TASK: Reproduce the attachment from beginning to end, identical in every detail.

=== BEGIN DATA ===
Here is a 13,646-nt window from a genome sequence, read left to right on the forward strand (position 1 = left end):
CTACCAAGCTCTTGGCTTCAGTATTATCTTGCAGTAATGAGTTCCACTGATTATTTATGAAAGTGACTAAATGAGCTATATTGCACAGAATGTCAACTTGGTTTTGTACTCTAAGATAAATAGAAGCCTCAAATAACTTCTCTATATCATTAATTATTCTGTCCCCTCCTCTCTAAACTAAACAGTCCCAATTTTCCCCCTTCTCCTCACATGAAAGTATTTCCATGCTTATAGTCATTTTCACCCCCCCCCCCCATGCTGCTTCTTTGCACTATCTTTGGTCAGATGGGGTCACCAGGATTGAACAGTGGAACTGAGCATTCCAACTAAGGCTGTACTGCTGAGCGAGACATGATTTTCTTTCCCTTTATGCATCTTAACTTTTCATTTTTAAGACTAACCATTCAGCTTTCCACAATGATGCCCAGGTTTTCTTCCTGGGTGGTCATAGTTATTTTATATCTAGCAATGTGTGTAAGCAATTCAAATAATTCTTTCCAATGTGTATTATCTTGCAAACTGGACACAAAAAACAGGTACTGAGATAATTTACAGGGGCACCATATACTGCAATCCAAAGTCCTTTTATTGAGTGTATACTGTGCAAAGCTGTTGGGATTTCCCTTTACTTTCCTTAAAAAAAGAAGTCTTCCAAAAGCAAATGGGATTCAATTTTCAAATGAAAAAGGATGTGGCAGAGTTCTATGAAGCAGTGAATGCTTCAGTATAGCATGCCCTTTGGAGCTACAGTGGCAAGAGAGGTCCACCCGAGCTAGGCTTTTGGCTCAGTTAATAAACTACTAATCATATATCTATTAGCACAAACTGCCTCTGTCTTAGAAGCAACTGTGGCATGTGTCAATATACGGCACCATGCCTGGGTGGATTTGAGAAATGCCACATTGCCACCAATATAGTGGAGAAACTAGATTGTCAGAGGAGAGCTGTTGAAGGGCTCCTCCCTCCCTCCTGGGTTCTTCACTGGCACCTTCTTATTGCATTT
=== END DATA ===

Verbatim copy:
Here is a 13,646-nt window from a genome sequence, read left to right on the forward strand (position 1 = left end):
CTACCAAGCTCTTGGCTTCAGTATTATCTTGCAGTAATGAGTTCCACTGATTATTTATGAAAGTGACTAAATGAGCTATATTGCACAGAATGTCAACTTGGTTTTGTACTCTAAGATAAATAGAAGCCTCAAATAACTTCTCTATATCATTAATTATTCTGTCCCCTCCTCTCTAAACTAAACAGTCCCAATTTTCCCCCTTCTCCTCACATGAAAGTATTTCCATGCTTATAGTCATTTTCACCCCCCCCCCCCATGCTGCTTCTTTGCACTATCTTTGGTCAGATGGGGTCACCAGGATTGAACAGTGGAACTGAGCATTCCAACTAAGGCTGTACTGCTGAGCGAGACATGATTTTCTTTCCCTTTATGCATCTTAACTTTTCATTTTTAAGACTAACCATTCAGCTTTCCACAATGATGCCCAGGTTTTCTTCCTGGGTGGTCATAGTTATTTTATATCTAGCAATGTGTGTAAGCAATTCAAATAATTCTTTCCAATGTGTATTATCTTGCAAACTGGACACAAAAAACAGGTACTGAGATAATTTACAGGGGCACCATATACTGCAATCCAAAGTCCTTTTATTGAGTGTATACTGTGCAAAGCTGTTGGGATTTCCCTTTACTTTCCTTAAAAAAAGAAGTCTTCCAAAAGCAAATGGGATTCAATTTTCAAATGAAAAAGGATGTGGCAGAGTTCTATGAAGCAGTGAATGCTTCAGTATAGCATGCCCTTTGGAGCTACAGTGGCAAGAGAGGTCCACCCGAGCTAGGCTTTTGGCTCAGTTAATAAACTACTAATCATATATCTATTAGCACAAACTGCCTCTGTCTTAGAAGCAACTGTGGCATGTGTCAATATACGGCACCATGCCTGGGTGGATTTGAGAAATGCCACATTGCCACCAATATAGTGGAGAAACTAGATTGTCAGAGGAGAGCTGTTGAAGGGCTCCTCCCTCCCTCCTGGGTTCTTCACTGGCACCTTCTTATTGCATTT